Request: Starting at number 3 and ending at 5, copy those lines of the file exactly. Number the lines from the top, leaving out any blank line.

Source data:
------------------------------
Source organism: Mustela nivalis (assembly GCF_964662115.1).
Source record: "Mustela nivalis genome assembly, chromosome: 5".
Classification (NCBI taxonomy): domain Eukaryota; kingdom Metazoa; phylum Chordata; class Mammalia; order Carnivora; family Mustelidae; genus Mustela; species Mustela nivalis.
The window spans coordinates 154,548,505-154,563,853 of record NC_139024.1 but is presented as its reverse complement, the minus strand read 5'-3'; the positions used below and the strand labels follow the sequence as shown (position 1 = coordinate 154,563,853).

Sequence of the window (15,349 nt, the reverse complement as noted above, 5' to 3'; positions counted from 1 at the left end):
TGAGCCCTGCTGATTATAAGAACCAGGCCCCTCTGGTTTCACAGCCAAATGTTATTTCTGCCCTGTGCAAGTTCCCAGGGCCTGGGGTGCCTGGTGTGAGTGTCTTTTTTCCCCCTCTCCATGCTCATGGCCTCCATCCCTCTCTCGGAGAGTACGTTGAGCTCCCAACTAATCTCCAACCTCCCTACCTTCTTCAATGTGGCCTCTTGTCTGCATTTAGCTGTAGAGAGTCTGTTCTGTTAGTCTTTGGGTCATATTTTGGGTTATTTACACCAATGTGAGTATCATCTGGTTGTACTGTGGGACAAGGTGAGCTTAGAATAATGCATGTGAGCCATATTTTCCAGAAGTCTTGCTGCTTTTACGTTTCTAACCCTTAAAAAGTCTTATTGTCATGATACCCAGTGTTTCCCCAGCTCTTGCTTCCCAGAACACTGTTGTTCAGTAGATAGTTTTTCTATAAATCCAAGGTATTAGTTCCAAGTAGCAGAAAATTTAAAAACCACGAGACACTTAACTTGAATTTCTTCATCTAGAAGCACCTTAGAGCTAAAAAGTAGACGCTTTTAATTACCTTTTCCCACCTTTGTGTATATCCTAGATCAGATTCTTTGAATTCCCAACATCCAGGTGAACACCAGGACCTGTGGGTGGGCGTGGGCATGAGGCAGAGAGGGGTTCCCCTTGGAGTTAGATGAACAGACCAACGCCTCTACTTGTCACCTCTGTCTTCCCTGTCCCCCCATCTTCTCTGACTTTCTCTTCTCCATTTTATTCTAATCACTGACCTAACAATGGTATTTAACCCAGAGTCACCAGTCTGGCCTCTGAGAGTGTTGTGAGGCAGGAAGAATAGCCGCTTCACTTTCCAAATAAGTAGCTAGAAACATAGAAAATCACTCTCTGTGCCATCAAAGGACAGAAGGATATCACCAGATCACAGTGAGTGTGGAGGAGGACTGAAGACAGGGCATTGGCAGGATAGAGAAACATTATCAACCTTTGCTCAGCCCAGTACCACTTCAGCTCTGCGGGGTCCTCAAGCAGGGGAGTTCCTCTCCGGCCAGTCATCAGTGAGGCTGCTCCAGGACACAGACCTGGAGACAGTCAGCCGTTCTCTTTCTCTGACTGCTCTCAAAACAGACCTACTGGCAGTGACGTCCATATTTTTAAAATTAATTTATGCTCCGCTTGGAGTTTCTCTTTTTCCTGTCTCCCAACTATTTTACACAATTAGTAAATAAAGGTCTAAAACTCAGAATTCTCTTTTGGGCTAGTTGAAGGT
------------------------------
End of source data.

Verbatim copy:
Classification (NCBI taxonomy): domain Eukaryota; kingdom Metazoa; phylum Chordata; class Mammalia; order Carnivora; family Mustelidae; genus Mustela; species Mustela nivalis.
The window spans coordinates 154,548,505-154,563,853 of record NC_139024.1 but is presented as its reverse complement, the minus strand read 5'-3'; the positions used below and the strand labels follow the sequence as shown (position 1 = coordinate 154,563,853).

Sequence of the window (15,349 nt, the reverse complement as noted above, 5' to 3'; positions counted from 1 at the left end):